January 19, 1969
Tippy-toeing down the rocky road to radio riches, KTAC is in the midst of a format change.
Within the next week or so the station will complete staff assignments and, presumably take the big step forward: Telling people about it.
A modified rock format has been superimposed over the station’s present up-tempo, lively music.
Tom Connors, now musical director at KTAC, said the station will be an adult contemporary station with emphasis on news and air personalities. A “soft” top 40 list will get featured play. ABC Entertainment Network news will continue to be offered. The station also broadcasts University of Puget Sound basketball.
Connors was a former disk jockey at KXLY and KOL, and was an air personality and music director at KRKO.
Dale Watson, new general manager, said KTAC has plans to become the dominant radio station in Tacoma and a major contender in the King-Pierce County area.
KTAC operates at 850 kc, Tacoma, with an 18 hour day. KTAC-FM will continue with limited simulcast of the AM and it’s nightly six-hour jazz format.
Several radio stations, notably, KING-AM and KOMO, have prepared frequent reports on the legislature in Olympia.
KRKO is offering aerial traffic reports in the afternoon only “due to bad flying conditions in the winter morning hours.”
KBBX considers itself a radio station, not an FM station, but concludes, “unlike most radio stations, our announcers do not talk between records.”
A dedicated listener (to say the least) informs us that last week for more than an hour KIRO FM had automation trouble. Through the 7 o’clock hour. That morning it played and replayed a Smokey the Bear commercial.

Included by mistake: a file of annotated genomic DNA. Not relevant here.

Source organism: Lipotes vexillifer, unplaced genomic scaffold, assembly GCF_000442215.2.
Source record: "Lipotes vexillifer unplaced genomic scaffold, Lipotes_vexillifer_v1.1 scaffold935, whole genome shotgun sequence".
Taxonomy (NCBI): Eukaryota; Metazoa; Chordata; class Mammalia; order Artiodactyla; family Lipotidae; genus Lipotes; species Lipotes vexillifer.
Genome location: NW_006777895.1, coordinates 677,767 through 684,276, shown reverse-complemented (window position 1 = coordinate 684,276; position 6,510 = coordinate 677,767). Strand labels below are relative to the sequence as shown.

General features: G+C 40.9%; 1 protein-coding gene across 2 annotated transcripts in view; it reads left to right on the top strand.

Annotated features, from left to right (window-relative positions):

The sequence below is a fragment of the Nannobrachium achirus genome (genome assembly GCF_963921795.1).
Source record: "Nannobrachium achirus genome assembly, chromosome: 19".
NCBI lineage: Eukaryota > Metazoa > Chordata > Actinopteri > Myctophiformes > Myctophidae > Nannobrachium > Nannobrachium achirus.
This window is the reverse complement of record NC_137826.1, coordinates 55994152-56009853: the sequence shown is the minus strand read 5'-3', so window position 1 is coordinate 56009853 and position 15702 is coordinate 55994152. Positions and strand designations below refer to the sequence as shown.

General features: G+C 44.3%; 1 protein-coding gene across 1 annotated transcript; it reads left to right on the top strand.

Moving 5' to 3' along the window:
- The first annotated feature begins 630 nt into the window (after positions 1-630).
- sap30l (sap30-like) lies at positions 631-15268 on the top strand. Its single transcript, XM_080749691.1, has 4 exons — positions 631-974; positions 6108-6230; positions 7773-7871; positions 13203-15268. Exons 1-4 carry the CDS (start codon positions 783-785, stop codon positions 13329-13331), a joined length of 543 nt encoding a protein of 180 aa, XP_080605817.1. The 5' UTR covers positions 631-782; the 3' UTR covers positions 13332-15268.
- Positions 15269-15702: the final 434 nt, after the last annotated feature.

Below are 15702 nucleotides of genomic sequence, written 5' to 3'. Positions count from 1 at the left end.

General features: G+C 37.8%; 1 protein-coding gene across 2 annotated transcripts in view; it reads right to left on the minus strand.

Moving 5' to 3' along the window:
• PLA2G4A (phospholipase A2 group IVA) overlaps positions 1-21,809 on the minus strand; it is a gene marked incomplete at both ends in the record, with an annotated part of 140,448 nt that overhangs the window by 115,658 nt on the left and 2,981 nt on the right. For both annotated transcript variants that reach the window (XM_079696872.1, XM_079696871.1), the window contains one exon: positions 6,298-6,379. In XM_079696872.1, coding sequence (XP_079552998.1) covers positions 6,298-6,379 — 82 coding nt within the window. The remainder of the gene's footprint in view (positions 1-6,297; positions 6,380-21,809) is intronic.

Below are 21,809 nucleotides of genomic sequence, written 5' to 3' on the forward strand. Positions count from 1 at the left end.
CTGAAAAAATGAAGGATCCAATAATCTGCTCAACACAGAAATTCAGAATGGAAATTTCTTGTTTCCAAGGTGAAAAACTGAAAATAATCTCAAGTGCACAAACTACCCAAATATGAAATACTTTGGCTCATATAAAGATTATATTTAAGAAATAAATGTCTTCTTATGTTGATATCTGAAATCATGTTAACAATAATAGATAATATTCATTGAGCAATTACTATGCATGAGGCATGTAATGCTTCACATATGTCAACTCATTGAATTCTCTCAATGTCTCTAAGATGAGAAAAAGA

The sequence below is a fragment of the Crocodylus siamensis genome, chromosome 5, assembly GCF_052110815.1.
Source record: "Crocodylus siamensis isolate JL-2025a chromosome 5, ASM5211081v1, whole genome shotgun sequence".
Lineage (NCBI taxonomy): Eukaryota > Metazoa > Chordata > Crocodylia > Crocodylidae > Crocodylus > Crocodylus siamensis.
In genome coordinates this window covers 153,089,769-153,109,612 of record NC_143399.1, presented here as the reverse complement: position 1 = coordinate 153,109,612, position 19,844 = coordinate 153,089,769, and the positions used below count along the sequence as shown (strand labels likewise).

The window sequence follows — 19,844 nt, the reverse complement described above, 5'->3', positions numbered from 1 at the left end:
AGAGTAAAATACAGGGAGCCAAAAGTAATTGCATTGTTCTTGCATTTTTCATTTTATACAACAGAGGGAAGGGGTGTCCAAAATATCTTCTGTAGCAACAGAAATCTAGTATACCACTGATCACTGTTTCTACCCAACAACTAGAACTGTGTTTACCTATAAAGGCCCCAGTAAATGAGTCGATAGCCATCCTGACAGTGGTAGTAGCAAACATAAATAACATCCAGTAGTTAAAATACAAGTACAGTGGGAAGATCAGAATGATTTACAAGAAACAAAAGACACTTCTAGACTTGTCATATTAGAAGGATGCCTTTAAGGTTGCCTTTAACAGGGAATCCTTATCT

KING-AM is holding until February, its previously announced news blocks, “Today-Tonight-Tomorrow.”
What I want to know is how did Tom Murphy get Tiny Tim’s ukulele–which Murphy eventually gave away to a KJR listener?
A new radio station has been proposed for Yakima by Treadwell Broadcasters. Subject to FCC approval, the station would be a daytimer at 1140 kc.
The CBS and NBC radio networks have offered extensive coverage of the Nixon inauguration Monday. KIRO AM will carry most of it. KING-AM will discriminate.
Don Clark of KIRO AM is out on another International buying spree. Armed with listener pledges of under $300, Clark is dickering by phone for the Maginot Line. Wire services have reported that the fortification structures are for sale. Clark still sports a large chunk of the London Bridge on his desk to prove anything is possible in the wonderful world of radio.
Separation of KTNT from its FM unit is promised for next month. Glenn Brooke, program director at the Tacoma station, said the FM facility will be heavily oriented to news features and public service programs.
Lloyd Allen, KXA announcer, has been named chief announcer at the station. Del Olney, once of KIXI, then KGMI, comes back to Seattle on KXA this month.
Good listener promotion was noted on KING FM during the Christmas-New Year’s holidays. A simple spot announcement explained the station hours, dial setting and music policy–for all the folks just learning to use their new FM present. The timely announcement was an example of the kind of thinking FM radio needs.